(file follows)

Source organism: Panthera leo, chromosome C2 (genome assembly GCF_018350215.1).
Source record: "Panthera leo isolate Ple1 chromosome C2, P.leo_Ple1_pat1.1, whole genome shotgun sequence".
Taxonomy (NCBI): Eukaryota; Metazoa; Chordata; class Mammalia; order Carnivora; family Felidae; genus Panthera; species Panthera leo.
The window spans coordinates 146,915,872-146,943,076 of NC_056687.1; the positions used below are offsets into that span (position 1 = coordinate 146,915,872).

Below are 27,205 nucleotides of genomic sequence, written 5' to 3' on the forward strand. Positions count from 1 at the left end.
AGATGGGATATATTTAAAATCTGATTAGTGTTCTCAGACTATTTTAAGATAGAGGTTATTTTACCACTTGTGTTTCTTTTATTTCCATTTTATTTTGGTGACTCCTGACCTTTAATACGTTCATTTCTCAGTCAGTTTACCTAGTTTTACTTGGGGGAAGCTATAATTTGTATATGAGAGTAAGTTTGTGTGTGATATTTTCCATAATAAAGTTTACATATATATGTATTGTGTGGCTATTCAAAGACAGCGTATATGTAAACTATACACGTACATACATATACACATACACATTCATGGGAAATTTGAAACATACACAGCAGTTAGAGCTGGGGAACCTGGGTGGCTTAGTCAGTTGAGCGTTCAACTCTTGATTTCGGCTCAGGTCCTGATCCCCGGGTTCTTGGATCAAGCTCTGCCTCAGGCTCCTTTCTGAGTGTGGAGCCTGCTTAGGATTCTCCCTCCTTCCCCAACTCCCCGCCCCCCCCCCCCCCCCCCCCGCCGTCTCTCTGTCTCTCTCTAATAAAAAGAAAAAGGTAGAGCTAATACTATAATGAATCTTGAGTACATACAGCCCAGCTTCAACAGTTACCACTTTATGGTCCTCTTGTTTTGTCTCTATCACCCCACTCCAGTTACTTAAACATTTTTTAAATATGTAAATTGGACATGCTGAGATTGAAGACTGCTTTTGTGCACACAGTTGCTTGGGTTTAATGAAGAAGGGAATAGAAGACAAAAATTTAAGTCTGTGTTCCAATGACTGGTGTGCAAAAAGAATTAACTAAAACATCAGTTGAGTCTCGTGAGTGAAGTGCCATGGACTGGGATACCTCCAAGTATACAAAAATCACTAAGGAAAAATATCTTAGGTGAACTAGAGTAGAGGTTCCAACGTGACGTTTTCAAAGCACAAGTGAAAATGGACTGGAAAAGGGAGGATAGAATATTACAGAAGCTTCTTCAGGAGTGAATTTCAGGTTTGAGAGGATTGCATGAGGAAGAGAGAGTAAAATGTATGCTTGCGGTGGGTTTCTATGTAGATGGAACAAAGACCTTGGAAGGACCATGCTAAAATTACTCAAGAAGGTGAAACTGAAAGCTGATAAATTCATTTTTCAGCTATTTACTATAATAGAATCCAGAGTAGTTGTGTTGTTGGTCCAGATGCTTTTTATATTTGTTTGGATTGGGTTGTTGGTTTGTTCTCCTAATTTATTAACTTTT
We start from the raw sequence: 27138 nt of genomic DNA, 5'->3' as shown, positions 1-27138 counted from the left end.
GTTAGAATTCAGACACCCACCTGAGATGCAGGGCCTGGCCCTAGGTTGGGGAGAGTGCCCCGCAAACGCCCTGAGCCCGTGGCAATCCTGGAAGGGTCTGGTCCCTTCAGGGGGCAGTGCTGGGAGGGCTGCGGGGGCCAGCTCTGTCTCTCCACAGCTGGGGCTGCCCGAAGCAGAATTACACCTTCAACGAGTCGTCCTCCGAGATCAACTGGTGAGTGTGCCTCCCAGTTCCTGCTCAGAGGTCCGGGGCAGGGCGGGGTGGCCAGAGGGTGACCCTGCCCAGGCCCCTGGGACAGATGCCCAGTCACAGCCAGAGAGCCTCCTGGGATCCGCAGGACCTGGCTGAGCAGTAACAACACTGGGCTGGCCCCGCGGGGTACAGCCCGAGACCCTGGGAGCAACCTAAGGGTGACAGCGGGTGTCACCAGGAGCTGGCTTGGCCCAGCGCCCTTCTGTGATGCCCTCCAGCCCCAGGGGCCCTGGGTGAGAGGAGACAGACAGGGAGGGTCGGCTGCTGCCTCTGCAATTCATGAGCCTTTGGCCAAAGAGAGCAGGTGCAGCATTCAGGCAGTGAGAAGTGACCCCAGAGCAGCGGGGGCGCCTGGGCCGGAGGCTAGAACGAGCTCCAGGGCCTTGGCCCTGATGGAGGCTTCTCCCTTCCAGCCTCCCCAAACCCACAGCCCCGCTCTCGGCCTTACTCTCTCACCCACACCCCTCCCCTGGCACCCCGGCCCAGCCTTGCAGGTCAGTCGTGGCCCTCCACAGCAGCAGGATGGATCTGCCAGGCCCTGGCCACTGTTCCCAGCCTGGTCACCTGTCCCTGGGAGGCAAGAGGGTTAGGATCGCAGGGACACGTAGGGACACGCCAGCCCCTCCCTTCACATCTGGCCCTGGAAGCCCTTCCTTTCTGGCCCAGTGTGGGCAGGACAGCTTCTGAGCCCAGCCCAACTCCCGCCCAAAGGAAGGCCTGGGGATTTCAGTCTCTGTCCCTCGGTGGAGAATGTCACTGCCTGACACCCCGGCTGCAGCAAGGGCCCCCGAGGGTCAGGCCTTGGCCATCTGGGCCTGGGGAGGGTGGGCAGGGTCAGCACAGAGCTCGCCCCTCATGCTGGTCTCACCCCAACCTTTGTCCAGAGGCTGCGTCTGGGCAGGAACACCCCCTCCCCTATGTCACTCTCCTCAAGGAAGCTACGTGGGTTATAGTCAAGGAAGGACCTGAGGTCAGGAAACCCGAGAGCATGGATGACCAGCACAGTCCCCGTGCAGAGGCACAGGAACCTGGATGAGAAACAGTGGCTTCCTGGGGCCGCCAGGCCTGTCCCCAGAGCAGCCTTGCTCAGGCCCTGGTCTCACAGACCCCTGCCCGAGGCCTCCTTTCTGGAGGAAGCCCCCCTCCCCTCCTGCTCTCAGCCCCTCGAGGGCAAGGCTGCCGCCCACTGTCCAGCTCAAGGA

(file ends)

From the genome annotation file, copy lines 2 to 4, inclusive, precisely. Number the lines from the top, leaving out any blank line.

Source record: "Panthera leo isolate Ple1 chromosome C2, P.leo_Ple1_pat1.1, whole genome shotgun sequence".
Taxonomy (NCBI): Eukaryota; Metazoa; Chordata; class Mammalia; order Carnivora; family Felidae; genus Panthera; species Panthera leo.
The window spans coordinates 146,915,872-146,943,076 of NC_056687.1; the positions used below are offsets into that span (position 1 = coordinate 146,915,872).